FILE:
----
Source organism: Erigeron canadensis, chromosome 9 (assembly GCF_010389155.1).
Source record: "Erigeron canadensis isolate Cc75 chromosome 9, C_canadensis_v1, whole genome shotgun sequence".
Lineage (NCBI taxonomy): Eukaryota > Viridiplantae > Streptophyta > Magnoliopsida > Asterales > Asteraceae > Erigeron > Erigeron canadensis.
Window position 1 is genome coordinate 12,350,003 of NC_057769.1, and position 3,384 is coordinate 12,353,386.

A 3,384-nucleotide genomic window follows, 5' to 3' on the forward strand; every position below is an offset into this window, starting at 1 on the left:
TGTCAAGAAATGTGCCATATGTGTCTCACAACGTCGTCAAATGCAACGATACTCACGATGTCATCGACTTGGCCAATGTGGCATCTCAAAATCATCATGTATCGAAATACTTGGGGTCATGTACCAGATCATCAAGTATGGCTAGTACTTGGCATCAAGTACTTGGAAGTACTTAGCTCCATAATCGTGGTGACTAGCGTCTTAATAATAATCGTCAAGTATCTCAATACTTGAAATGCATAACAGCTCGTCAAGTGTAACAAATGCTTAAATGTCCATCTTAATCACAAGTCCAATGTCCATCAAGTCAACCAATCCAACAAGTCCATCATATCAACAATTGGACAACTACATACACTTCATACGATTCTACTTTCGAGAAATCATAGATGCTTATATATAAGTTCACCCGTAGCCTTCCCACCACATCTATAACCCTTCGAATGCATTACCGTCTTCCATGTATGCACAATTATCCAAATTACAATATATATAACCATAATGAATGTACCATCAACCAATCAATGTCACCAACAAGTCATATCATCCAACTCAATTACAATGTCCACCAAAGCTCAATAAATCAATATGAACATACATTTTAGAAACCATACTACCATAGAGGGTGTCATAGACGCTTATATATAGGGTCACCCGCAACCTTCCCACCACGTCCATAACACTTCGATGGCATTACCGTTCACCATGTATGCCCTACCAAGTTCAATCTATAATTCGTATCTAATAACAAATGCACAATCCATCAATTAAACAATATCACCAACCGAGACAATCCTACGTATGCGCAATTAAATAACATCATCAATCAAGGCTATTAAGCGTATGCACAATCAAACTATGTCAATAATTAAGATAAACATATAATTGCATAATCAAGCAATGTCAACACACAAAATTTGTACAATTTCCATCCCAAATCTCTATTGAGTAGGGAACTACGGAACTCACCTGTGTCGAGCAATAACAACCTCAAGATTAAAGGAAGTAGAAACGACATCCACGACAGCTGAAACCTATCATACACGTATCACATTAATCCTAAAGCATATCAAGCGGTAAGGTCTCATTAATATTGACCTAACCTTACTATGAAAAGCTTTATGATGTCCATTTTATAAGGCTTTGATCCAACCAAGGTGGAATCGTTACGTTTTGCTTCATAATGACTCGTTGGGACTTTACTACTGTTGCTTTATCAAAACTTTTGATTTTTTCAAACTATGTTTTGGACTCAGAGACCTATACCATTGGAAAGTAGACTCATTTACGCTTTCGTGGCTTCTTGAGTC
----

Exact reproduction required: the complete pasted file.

Source organism: Erigeron canadensis, chromosome 9 (assembly GCF_010389155.1).
Source record: "Erigeron canadensis isolate Cc75 chromosome 9, C_canadensis_v1, whole genome shotgun sequence".
Lineage (NCBI taxonomy): Eukaryota > Viridiplantae > Streptophyta > Magnoliopsida > Asterales > Asteraceae > Erigeron > Erigeron canadensis.
Window position 1 is genome coordinate 12,350,003 of NC_057769.1, and position 3,384 is coordinate 12,353,386.

A 3,384-nucleotide genomic window follows, 5' to 3' on the forward strand; every position below is an offset into this window, starting at 1 on the left:
TGTCAAGAAATGTGCCATATGTGTCTCACAACGTCGTCAAATGCAACGATACTCACGATGTCATCGACTTGGCCAATGTGGCATCTCAAAATCATCATGTATCGAAATACTTGGGGTCATGTACCAGATCATCAAGTATGGCTAGTACTTGGCATCAAGTACTTGGAAGTACTTAGCTCCATAATCGTGGTGACTAGCGTCTTAATAATAATCGTCAAGTATCTCAATACTTGAAATGCATAACAGCTCGTCAAGTGTAACAAATGCTTAAATGTCCATCTTAATCACAAGTCCAATGTCCATCAAGTCAACCAATCCAACAAGTCCATCATATCAACAATTGGACAACTACATACACTTCATACGATTCTACTTTCGAGAAATCATAGATGCTTATATATAAGTTCACCCGTAGCCTTCCCACCACATCTATAACCCTTCGAATGCATTACCGTCTTCCATGTATGCACAATTATCCAAATTACAATATATATAACCATAATGAATGTACCATCAACCAATCAATGTCACCAACAAGTCATATCATCCAACTCAATTACAATGTCCACCAAAGCTCAATAAATCAATATGAACATACATTTTAGAAACCATACTACCATAGAGGGTGTCATAGACGCTTATATATAGGGTCACCCGCAACCTTCCCACCACGTCCATAACACTTCGATGGCATTACCGTTCACCATGTATGCCCTACCAAGTTCAATCTATAATTCGTATCTAATAACAAATGCACAATCCATCAATTAAACAATATCACCAACCGAGACAATCCTACGTATGCGCAATTAAATAACATCATCAATCAAGGCTATTAAGCGTATGCACAATCAAACTATGTCAATAATTAAGATAAACATATAATTGCATAATCAAGCAATGTCAACACACAAAATTTGTACAATTTCCATCCCAAATCTCTATTGAGTAGGGAACTACGGAACTCACCTGTGTCGAGCAATAACAACCTCAAGATTAAAGGAAGTAGAAACGACATCCACGACAGCTGAAACCTATCATACACGTATCACATTAATCCTAAAGCATATCAAGCGGTAAGGTCTCATTAATATTGACCTAACCTTACTATGAAAAGCTTTATGATGTCCATTTTATAAGGCTTTGATCCAACCAAGGTGGAATCGTTACGTTTTGCTTCATAATGACTCGTTGGGACTTTACTACTGTTGCTTTATCAAAACTTTTGATTTTTTCAAACTATGTTTTGGACTCAGAGACCTATACCATTGGAAAGTAGACTCATTTACGCTTTCGTGGCTTCTTGAGTC